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Deep Dive: Taking a look at housing costs for both renters and buyers

Records are being set when it comes to housing costs in the area, whether you are a renter or buyer -- but will the trends last? In this week's Deep Dive, News 12's Kristie Reeter looks into what you are paying.

News 12 Staff

Feb 4, 2022, 10:26 AM

Updated 865 days ago

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Records are being set when it comes to housing costs in the area, whether you are a renter or buyer -- but will the trends last? In this week's Deep Dive, News 12's Kristie Reeter looks into what you are paying.
In a News 12 poll, New Jersey residents were asked: Has the hot housing market changed your five-year plan? It was close, but a majority said they are staying here.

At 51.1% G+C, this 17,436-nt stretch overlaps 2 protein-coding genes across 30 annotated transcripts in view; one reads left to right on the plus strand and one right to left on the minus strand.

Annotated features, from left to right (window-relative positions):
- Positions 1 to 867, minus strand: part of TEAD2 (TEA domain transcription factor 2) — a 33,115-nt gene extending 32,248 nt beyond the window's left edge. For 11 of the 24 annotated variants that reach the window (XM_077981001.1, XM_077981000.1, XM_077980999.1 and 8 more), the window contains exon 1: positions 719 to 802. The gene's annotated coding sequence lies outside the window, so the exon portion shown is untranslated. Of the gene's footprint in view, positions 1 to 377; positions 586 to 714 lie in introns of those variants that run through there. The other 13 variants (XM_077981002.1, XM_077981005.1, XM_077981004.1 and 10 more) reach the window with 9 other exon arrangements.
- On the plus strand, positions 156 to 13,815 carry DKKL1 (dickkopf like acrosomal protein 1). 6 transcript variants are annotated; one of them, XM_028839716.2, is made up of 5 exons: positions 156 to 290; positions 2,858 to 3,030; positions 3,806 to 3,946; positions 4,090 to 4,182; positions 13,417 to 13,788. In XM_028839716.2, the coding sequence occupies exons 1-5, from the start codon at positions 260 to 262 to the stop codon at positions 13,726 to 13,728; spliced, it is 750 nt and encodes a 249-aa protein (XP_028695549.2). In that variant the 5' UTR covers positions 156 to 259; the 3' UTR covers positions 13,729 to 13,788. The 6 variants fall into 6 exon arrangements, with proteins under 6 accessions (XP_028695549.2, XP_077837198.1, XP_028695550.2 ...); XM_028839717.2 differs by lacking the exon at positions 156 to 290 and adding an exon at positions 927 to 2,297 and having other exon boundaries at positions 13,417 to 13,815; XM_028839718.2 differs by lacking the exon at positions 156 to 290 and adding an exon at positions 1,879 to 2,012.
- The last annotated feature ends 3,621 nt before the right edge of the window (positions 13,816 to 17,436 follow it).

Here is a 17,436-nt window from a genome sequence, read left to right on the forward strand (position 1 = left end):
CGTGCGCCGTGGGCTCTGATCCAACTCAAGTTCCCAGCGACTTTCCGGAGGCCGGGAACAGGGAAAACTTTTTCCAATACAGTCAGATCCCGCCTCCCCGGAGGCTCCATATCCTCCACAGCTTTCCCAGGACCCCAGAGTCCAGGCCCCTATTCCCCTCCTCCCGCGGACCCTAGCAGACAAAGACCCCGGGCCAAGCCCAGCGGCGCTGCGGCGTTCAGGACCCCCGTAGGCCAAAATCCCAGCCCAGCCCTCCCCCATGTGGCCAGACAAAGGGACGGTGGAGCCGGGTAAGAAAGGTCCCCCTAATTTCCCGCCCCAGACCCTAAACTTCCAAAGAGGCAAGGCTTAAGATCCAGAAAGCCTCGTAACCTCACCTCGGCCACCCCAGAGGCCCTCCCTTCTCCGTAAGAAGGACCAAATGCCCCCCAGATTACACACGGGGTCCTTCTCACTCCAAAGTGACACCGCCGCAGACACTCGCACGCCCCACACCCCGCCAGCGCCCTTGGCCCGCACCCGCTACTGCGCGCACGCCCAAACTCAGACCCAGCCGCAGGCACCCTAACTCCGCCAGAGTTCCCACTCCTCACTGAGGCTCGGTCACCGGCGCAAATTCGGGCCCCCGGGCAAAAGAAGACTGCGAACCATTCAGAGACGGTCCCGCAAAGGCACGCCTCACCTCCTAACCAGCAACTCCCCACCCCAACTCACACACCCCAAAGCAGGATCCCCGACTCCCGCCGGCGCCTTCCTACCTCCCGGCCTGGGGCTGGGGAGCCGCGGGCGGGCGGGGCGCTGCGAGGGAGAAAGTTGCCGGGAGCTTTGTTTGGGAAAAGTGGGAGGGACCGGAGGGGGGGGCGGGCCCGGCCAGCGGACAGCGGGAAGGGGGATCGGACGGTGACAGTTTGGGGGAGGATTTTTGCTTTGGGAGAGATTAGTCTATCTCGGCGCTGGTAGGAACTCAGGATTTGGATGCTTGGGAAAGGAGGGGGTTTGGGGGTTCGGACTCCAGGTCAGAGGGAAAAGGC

Caleb Silver with Investopedia is here to help break it down. Some areas in the tri-state are seeing record high rents. Do you think that will continue?
"Yeah, I think rent is going to stay very high because there is a lot of people still moving around sort of post pandemic looking for a place to live, and we have seen rents really spike across New Jersey in the counties that we track,” says Silver. “Hudson County especially up 20.1% in 2021, Morris County up 16.7%, Monmouth up 11.2% and Bergen up 10%. This is all about inventory. Not a lot of it out there and a lot of people looking to move, which is keeping prices elevated."
Redfin, a real estate brokerage firm, broke down some records that were set last year and there were a lot when it came to home sales. Two big ones that stood out -- home supply dropped to the lowest level in history, and more than half of homes sold above list price, so it is expensive to buy. Will that trend continue for people looking to buy?
"I think it will continue as long as mortgage rates sort of hover around where they are, they are creeping up near 4%,” says Silver. “Once we get to that 5% level that brings a lot of buyers out of the market and prices should stabilize a little bit. But it is never a good bet that pricing for housing is going to go down, because especially in the tri-state area those prices seem to increase year after year."


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